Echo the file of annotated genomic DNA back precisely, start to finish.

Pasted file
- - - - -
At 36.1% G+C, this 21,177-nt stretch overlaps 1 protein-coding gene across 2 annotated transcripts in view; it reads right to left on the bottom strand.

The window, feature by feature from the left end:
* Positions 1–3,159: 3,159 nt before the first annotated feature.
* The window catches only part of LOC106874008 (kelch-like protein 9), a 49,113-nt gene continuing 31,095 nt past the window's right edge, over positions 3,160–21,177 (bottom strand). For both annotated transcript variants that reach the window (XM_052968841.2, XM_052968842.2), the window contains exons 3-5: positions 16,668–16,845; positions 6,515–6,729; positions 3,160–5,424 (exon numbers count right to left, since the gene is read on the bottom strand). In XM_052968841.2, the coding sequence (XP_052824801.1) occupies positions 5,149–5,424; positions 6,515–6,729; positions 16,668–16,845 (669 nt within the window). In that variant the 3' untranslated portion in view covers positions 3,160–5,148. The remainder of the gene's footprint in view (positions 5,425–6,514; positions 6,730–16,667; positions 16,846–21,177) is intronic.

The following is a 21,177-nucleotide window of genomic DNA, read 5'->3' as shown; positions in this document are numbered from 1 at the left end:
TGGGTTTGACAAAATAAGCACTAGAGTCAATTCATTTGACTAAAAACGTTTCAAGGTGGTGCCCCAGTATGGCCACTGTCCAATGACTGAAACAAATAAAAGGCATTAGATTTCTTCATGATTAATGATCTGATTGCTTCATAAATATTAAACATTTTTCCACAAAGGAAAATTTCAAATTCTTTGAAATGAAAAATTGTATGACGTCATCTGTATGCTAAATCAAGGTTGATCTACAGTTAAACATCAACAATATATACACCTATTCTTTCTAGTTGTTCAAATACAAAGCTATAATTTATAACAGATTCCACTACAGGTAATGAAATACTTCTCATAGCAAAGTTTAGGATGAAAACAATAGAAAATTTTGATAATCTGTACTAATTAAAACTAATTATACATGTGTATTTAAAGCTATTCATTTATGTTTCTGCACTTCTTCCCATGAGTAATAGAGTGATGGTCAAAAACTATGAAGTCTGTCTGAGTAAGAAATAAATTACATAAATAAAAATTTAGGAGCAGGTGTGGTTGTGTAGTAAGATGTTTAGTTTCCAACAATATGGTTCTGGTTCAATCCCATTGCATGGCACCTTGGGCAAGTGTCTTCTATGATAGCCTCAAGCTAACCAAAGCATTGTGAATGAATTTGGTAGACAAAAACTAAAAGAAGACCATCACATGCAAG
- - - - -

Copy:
At 36.1% G+C, this 21,177-nt stretch overlaps 1 protein-coding gene across 2 annotated transcripts in view; it reads right to left on the bottom strand.

The window, feature by feature from the left end:
* Positions 1–3,159: 3,159 nt before the first annotated feature.
* The window catches only part of LOC106874008 (kelch-like protein 9), a 49,113-nt gene continuing 31,095 nt past the window's right edge, over positions 3,160–21,177 (bottom strand). For both annotated transcript variants that reach the window (XM_052968841.2, XM_052968842.2), the window contains exons 3-5: positions 16,668–16,845; positions 6,515–6,729; positions 3,160–5,424 (exon numbers count right to left, since the gene is read on the bottom strand). In XM_052968841.2, the coding sequence (XP_052824801.1) occupies positions 5,149–5,424; positions 6,515–6,729; positions 16,668–16,845 (669 nt within the window). In that variant the 3' untranslated portion in view covers positions 3,160–5,148. The remainder of the gene's footprint in view (positions 5,425–6,514; positions 6,730–16,667; positions 16,846–21,177) is intronic.

The following is a 21,177-nucleotide window of genomic DNA, read 5'->3' as shown; positions in this document are numbered from 1 at the left end:
TGGGTTTGACAAAATAAGCACTAGAGTCAATTCATTTGACTAAAAACGTTTCAAGGTGGTGCCCCAGTATGGCCACTGTCCAATGACTGAAACAAATAAAAGGCATTAGATTTCTTCATGATTAATGATCTGATTGCTTCATAAATATTAAACATTTTTCCACAAAGGAAAATTTCAAATTCTTTGAAATGAAAAATTGTATGACGTCATCTGTATGCTAAATCAAGGTTGATCTACAGTTAAACATCAACAATATATACACCTATTCTTTCTAGTTGTTCAAATACAAAGCTATAATTTATAACAGATTCCACTACAGGTAATGAAATACTTCTCATAGCAAAGTTTAGGATGAAAACAATAGAAAATTTTGATAATCTGTACTAATTAAAACTAATTATACATGTGTATTTAAAGCTATTCATTTATGTTTCTGCACTTCTTCCCATGAGTAATAGAGTGATGGTCAAAAACTATGAAGTCTGTCTGAGTAAGAAATAAATTACATAAATAAAAATTTAGGAGCAGGTGTGGTTGTGTAGTAAGATGTTTAGTTTCCAACAATATGGTTCTGGTTCAATCCCATTGCATGGCACCTTGGGCAAGTGTCTTCTATGATAGCCTCAAGCTAACCAAAGCATTGTGAATGAATTTGGTAGACAAAAACTAAAAGAAGACCATCACATGCAAG